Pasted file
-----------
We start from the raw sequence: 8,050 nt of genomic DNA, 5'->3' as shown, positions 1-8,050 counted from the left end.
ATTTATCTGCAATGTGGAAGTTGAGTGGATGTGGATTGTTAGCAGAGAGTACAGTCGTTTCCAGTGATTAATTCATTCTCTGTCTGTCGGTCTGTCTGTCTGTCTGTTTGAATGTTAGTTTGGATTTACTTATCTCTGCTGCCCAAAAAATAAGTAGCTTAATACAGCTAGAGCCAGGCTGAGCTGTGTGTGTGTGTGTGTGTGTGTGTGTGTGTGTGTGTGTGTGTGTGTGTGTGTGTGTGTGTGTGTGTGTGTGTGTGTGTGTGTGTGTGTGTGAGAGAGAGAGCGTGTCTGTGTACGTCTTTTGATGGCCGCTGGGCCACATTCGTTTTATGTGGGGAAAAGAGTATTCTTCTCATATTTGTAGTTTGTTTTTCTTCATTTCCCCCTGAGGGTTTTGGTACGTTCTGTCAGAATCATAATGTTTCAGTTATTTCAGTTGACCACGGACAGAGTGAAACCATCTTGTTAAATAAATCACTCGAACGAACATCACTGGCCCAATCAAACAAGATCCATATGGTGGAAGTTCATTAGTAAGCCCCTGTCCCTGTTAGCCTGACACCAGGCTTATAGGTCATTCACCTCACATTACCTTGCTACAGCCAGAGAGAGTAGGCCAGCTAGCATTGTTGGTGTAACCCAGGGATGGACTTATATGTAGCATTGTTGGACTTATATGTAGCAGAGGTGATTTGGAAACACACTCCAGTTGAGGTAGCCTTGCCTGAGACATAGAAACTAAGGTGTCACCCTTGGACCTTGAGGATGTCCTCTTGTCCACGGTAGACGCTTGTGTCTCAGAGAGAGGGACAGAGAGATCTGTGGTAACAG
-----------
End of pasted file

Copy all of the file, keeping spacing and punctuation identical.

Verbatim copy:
We start from the raw sequence: 8,050 nt of genomic DNA, 5'->3' as shown, positions 1-8,050 counted from the left end.
ATTTATCTGCAATGTGGAAGTTGAGTGGATGTGGATTGTTAGCAGAGAGTACAGTCGTTTCCAGTGATTAATTCATTCTCTGTCTGTCGGTCTGTCTGTCTGTCTGTTTGAATGTTAGTTTGGATTTACTTATCTCTGCTGCCCAAAAAATAAGTAGCTTAATACAGCTAGAGCCAGGCTGAGCTGTGTGTGTGTGTGTGTGTGTGTGTGTGTGTGTGTGTGTGTGTGTGTGTGTGTGTGTGTGTGTGTGTGTGTGTGTGTGTGTGTGTGTGTGTGAGAGAGAGAGCGTGTCTGTGTACGTCTTTTGATGGCCGCTGGGCCACATTCGTTTTATGTGGGGAAAAGAGTATTCTTCTCATATTTGTAGTTTGTTTTTCTTCATTTCCCCCTGAGGGTTTTGGTACGTTCTGTCAGAATCATAATGTTTCAGTTATTTCAGTTGACCACGGACAGAGTGAAACCATCTTGTTAAATAAATCACTCGAACGAACATCACTGGCCCAATCAAACAAGATCCATATGGTGGAAGTTCATTAGTAAGCCCCTGTCCCTGTTAGCCTGACACCAGGCTTATAGGTCATTCACCTCACATTACCTTGCTACAGCCAGAGAGAGTAGGCCAGCTAGCATTGTTGGTGTAACCCAGGGATGGACTTATATGTAGCATTGTTGGACTTATATGTAGCAGAGGTGATTTGGAAACACACTCCAGTTGAGGTAGCCTTGCCTGAGACATAGAAACTAAGGTGTCACCCTTGGACCTTGAGGATGTCCTCTTGTCCACGGTAGACGCTTGTGTCTCAGAGAGAGGGACAGAGAGATCTGTGGTAACAG